There are a lot of reasons why I move heaven and earth to get hold of a Philip McLaren book when I hear there's a new one in the offing. Firstly, as yo
Okay, so before we go too much further SO COLD THE RIVER came with a media release that flagged it as, amongst other things an "explosive thriller" and "supernatural horror". Not exactly a recipe for my perfect book. Having said that, there have been plenty of reading examples in my recent past that make me aware that my "recipe" is a very fluid thing.
Eric Shaw is down and out. A disgraced movie maker, separated from his wife, he's in Chicago making "life portraits" for people on video - think weddings, parties, and funerals. During one of these funerals, Shaw is approached by Alyssa who wants him to make a documentary of the life of her father-in-law Campbell Bradford. The family knows very little about the billionaire head of the family, except that his hometown is West Baden in Indiana. Alyssa also hands over a very old bottle of Pluto Water which Campbell has held onto for many years, tying him to not just that small town, but a large part of its own history. This small, mysterious, smelly, murky water bottle is the key to Shaw going to West Baden and somewhere a whole lot stranger.
The language used in SO COLD THE RIVER was quite beautiful in places, the basic bones of story intriguing. An elderly, private man and what happened to him, and this small town over all those years. The author is also doing something that I really like with dialogue: it's crisp, pointed, realistic. There's also the sense of pace and suspense that you want from a first class thriller. They come with an extremely hefty dose of the supernatural, the paranormal. It is absolutely intrinsic to the way that the story unfolds and is told. Undoubtedly Michael Koryta is a very good writer, as I stayed with this book even as I found this increasingly alternative reality more and more unconvincing.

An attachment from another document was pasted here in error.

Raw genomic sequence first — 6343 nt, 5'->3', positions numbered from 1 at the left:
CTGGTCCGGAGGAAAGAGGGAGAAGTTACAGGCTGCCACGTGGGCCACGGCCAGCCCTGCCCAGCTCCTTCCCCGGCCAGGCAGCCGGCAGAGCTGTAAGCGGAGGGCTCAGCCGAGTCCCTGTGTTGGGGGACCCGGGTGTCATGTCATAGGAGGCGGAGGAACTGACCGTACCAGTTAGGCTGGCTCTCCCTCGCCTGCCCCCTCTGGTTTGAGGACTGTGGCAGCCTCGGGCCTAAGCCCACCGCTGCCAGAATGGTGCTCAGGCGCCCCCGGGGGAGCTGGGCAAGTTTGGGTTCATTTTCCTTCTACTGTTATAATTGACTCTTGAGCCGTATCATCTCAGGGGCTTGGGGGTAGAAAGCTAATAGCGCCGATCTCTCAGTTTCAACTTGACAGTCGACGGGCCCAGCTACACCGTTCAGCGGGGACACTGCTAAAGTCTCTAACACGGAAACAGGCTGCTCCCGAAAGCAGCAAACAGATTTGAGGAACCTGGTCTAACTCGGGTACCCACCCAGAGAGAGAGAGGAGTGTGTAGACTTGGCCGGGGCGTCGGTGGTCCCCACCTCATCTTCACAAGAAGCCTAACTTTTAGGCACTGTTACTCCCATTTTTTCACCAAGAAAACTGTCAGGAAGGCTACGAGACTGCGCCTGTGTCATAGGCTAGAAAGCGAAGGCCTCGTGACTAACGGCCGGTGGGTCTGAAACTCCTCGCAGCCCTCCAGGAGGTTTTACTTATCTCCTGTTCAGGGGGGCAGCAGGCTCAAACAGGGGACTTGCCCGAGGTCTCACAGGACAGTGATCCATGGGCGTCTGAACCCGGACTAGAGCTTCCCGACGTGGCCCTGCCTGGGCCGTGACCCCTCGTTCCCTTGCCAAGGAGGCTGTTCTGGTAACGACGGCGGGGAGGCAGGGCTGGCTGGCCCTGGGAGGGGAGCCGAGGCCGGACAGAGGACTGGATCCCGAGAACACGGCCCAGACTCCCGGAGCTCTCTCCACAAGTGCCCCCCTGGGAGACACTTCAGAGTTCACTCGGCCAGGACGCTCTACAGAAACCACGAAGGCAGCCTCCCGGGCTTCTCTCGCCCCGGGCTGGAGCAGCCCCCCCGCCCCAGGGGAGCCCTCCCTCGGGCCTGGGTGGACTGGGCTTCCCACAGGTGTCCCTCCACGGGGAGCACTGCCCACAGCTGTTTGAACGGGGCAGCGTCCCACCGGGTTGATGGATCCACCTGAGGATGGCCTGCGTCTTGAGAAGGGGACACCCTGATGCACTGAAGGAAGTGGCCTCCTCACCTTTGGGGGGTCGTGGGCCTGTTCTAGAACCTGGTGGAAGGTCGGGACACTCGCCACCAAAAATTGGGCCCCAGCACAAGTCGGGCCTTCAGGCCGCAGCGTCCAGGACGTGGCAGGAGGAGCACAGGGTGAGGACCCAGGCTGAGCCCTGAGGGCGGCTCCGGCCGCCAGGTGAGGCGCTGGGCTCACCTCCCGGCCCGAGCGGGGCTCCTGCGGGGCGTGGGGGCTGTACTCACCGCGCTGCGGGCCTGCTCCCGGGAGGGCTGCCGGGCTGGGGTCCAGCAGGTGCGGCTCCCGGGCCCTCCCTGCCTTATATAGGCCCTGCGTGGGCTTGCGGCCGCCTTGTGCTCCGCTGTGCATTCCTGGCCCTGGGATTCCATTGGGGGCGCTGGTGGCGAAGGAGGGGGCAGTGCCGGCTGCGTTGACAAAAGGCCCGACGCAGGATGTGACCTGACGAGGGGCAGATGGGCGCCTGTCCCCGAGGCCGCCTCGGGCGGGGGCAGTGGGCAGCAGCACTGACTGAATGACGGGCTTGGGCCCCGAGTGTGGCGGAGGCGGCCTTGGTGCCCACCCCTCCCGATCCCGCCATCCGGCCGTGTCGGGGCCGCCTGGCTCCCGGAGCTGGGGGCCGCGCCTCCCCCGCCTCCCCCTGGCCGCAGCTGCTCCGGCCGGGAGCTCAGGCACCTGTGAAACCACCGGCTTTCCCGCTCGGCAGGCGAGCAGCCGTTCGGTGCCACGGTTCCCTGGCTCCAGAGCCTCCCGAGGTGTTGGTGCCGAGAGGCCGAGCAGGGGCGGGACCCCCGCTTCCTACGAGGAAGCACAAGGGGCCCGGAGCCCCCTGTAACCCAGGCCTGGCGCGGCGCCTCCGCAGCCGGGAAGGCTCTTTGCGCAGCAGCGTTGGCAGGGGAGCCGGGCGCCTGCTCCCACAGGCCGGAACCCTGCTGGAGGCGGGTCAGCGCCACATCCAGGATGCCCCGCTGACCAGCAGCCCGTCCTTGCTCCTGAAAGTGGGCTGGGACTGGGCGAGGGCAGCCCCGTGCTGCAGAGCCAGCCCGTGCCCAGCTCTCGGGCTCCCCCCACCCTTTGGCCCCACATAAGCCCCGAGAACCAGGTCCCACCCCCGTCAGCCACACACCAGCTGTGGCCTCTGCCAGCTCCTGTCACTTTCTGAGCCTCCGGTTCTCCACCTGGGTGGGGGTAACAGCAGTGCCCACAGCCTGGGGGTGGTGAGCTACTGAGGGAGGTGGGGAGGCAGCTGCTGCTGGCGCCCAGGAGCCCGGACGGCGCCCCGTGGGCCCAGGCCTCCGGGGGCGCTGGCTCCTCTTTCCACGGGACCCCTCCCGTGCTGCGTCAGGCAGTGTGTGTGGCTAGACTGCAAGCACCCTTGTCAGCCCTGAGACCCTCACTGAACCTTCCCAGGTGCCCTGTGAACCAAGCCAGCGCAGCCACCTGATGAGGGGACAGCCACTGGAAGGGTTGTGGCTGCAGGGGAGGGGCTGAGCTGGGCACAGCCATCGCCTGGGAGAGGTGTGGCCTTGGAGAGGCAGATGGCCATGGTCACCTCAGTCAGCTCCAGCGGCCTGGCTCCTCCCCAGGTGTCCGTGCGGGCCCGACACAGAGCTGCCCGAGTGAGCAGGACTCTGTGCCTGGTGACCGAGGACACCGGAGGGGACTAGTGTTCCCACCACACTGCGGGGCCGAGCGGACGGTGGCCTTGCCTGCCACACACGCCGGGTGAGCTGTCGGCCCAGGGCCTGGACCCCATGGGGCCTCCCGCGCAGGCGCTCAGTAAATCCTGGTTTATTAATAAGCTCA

Unfortunately, the supernatural elements were simply laid on so thick that suspension of my disbelief would have required engineering greater than the Akashi Kaikyō Bridge. I'm also not sure I understand the inclusion of horror in the definitions, as there didn't seem to be many of the standard elements I expect with that genre - so if you're normally nervous of that, there's not a lot that should concern you about that.
Undoubtedly this is a book for readers with a higher tolerance for the supernatural elements being a core component of the story. Perhaps that's the difference between SO COLD IS THE RIVER and other books that I've read and enjoyed recently. The supernatural in SO COLD IS THE RIVER is an intrinsic part of the way that this story unfolds - there's no getting around it, there's no balancing of a fantasy and reality. To be fair there's no attempt, no pretence, an overt declaration that this fantastical series of events is the point of the book. Because of that it's most likely a book for people who really like fantasy, the fantastical.. the supernatural. It's likely to also be a book for dedicated fans of Michael Koryta's writing. For the rest of us, well I've not had the pleasure of reading any of Kortya's "straight" crime fiction but I'm going to have to rectify that.
u can probably pick from the synopsis above, there's a very dry, understated wit in McLaren's story-telling style. He's also writing about his own people, in a way that's both affectionate and exasperated. He's also frequently very very pointed about the difficulties Aboriginal people in Australia face on a daily basis.
What McLaren is doing in MURDER IN UTOPIA is really interesting. He runs a parallel story of a young Aboriginal girl in Australia, against a disgraced New York doctor both of whom collide in Utopia. McLaren hastens to add this is not a book about the real Utopia - rather it's a fictional setting for his book, stating "I found the irony irresistible: imagine naming a place Utopia, a place so impoverished, so desolate."
The narrative moves forward bringing Jack Nugent to outback Australia and a community in need of medical services, as well as a community struggling against so many issues - alcohol, violence, neglect, poor housing, tensions with authorities. All of these are told from both points of view - from the American, doctor, outsider with alcohol problems of his own, and from people within the community. A ritual killing becomes a catalyst for people to adjust their views and for the depth of the problems in the community to be dragged into the daylight.
The structure of this book really works well, and whilst it is obvious that there is a lot of opinions and observations of reality being voiced within the narrative, fair enough. In fact it's a privilege to read a fictional story addressing real-life issues in an Aboriginal voice, and the occasional stridency or maybe sledge-hammer adjustment of plot to make a point seemed perfectly reasonable in the circumstances.
Not a book for readers looking just for "pure entertainment" MURDER IN UTOPIA is a book for readers that want to learn something about issues we should be more aware of, written by somebody who obviously knows.